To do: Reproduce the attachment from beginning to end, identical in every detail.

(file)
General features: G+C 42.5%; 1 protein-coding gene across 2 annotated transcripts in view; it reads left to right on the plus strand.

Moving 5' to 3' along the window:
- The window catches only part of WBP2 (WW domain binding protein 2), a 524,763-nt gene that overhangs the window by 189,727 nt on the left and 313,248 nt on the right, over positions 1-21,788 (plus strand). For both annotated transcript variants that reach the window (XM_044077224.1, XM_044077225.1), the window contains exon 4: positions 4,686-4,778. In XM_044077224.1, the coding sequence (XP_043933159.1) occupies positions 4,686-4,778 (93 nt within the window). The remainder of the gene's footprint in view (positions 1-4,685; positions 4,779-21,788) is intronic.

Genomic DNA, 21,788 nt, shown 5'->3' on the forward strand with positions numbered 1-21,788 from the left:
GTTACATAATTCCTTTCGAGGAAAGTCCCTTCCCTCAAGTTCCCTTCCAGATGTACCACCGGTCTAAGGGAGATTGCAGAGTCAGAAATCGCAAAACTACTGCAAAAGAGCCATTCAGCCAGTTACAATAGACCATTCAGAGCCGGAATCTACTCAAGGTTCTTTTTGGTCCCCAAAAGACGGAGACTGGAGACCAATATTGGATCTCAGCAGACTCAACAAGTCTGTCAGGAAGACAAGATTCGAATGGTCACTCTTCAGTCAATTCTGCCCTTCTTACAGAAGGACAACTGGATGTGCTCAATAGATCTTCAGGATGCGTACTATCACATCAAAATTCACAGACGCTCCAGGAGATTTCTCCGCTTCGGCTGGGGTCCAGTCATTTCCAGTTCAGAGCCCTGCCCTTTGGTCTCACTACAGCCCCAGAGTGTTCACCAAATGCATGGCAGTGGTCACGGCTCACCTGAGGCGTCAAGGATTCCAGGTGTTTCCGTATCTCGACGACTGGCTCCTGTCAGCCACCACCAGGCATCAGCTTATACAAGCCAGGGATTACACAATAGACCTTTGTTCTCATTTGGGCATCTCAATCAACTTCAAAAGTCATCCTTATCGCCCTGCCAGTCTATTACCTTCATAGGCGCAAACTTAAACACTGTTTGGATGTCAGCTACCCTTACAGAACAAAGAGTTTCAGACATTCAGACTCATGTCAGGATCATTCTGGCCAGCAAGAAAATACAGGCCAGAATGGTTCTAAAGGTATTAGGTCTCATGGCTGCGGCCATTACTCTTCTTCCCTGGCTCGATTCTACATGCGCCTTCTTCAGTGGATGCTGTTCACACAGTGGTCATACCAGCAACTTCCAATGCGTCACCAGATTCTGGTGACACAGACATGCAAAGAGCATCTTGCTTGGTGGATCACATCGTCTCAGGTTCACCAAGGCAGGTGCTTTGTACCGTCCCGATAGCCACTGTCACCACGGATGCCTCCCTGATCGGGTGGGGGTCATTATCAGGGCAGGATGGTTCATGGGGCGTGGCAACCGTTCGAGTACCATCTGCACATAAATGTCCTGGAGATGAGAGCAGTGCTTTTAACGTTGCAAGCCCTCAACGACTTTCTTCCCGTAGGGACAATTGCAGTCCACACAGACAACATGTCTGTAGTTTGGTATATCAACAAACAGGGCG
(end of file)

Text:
General features: G+C 42.5%; 1 protein-coding gene across 2 annotated transcripts in view; it reads left to right on the plus strand.

Moving 5' to 3' along the window:
- The window catches only part of WBP2 (WW domain binding protein 2), a 524,763-nt gene that overhangs the window by 189,727 nt on the left and 313,248 nt on the right, over positions 1-21,788 (plus strand). For both annotated transcript variants that reach the window (XM_044077224.1, XM_044077225.1), the window contains exon 4: positions 4,686-4,778. In XM_044077224.1, the coding sequence (XP_043933159.1) occupies positions 4,686-4,778 (93 nt within the window). The remainder of the gene's footprint in view (positions 1-4,685; positions 4,779-21,788) is intronic.

Genomic DNA, 21,788 nt, shown 5'->3' on the forward strand with positions numbered 1-21,788 from the left:
GTTACATAATTCCTTTCGAGGAAAGTCCCTTCCCTCAAGTTCCCTTCCAGATGTACCACCGGTCTAAGGGAGATTGCAGAGTCAGAAATCGCAAAACTACTGCAAAAGAGCCATTCAGCCAGTTACAATAGACCATTCAGAGCCGGAATCTACTCAAGGTTCTTTTTGGTCCCCAAAAGACGGAGACTGGAGACCAATATTGGATCTCAGCAGACTCAACAAGTCTGTCAGGAAGACAAGATTCGAATGGTCACTCTTCAGTCAATTCTGCCCTTCTTACAGAAGGACAACTGGATGTGCTCAATAGATCTTCAGGATGCGTACTATCACATCAAAATTCACAGACGCTCCAGGAGATTTCTCCGCTTCGGCTGGGGTCCAGTCATTTCCAGTTCAGAGCCCTGCCCTTTGGTCTCACTACAGCCCCAGAGTGTTCACCAAATGCATGGCAGTGGTCACGGCTCACCTGAGGCGTCAAGGATTCCAGGTGTTTCCGTATCTCGACGACTGGCTCCTGTCAGCCACCACCAGGCATCAGCTTATACAAGCCAGGGATTACACAATAGACCTTTGTTCTCATTTGGGCATCTCAATCAACTTCAAAAGTCATCCTTATCGCCCTGCCAGTCTATTACCTTCATAGGCGCAAACTTAAACACTGTTTGGATGTCAGCTACCCTTACAGAACAAAGAGTTTCAGACATTCAGACTCATGTCAGGATCATTCTGGCCAGCAAGAAAATACAGGCCAGAATGGTTCTAAAGGTATTAGGTCTCATGGCTGCGGCCATTACTCTTCTTCCCTGGCTCGATTCTACATGCGCCTTCTTCAGTGGATGCTGTTCACACAGTGGTCATACCAGCAACTTCCAATGCGTCACCAGATTCTGGTGACACAGACATGCAAAGAGCATCTTGCTTGGTGGATCACATCGTCTCAGGTTCACCAAGGCAGGTGCTTTGTACCGTCCCGATAGCCACTGTCACCACGGATGCCTCCCTGATCGGGTGGGGGTCATTATCAGGGCAGGATGGTTCATGGGGCGTGGCAACCGTTCGAGTACCATCTGCACATAAATGTCCTGGAGATGAGAGCAGTGCTTTTAACGTTGCAAGCCCTCAACGACTTTCTTCCCGTAGGGACAATTGCAGTCCACACAGACAACATGTCTGTAGTTTGGTATATCAACAAACAGGGCG